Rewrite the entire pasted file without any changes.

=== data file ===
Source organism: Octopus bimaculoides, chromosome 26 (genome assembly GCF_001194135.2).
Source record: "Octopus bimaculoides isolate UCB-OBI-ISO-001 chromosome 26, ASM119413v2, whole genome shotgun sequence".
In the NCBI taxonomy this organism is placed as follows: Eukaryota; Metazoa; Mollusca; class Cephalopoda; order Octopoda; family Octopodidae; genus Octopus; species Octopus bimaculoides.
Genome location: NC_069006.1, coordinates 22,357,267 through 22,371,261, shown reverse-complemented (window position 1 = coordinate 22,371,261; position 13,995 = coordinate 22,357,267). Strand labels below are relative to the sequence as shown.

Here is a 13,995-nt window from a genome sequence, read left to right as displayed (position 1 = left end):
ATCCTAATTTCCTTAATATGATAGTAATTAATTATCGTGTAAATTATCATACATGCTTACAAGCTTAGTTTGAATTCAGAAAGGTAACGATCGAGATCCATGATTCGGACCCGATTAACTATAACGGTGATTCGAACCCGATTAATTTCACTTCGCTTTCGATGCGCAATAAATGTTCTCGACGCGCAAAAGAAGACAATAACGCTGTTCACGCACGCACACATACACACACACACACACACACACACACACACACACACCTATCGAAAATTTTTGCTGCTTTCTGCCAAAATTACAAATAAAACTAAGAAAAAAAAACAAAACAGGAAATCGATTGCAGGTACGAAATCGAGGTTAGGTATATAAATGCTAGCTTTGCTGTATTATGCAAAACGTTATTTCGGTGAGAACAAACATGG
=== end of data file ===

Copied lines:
Source organism: Octopus bimaculoides, chromosome 26 (genome assembly GCF_001194135.2).
Source record: "Octopus bimaculoides isolate UCB-OBI-ISO-001 chromosome 26, ASM119413v2, whole genome shotgun sequence".
In the NCBI taxonomy this organism is placed as follows: Eukaryota; Metazoa; Mollusca; class Cephalopoda; order Octopoda; family Octopodidae; genus Octopus; species Octopus bimaculoides.
Genome location: NC_069006.1, coordinates 22,357,267 through 22,371,261, shown reverse-complemented (window position 1 = coordinate 22,371,261; position 13,995 = coordinate 22,357,267). Strand labels below are relative to the sequence as shown.

Here is a 13,995-nt window from a genome sequence, read left to right as displayed (position 1 = left end):
ATCCTAATTTCCTTAATATGATAGTAATTAATTATCGTGTAAATTATCATACATGCTTACAAGCTTAGTTTGAATTCAGAAAGGTAACGATCGAGATCCATGATTCGGACCCGATTAACTATAACGGTGATTCGAACCCGATTAATTTCACTTCGCTTTCGATGCGCAATAAATGTTCTCGACGCGCAAAAGAAGACAATAACGCTGTTCACGCACGCACACATACACACACACACACACACACACACACACACACACACCTATCGAAAATTTTTGCTGCTTTCTGCCAAAATTACAAATAAAACTAAGAAAAAAAAACAAAACAGGAAATCGATTGCAGGTACGAAATCGAGGTTAGGTATATAAATGCTAGCTTTGCTGTATTATGCAAAACGTTATTTCGGTGAGAACAAACATGG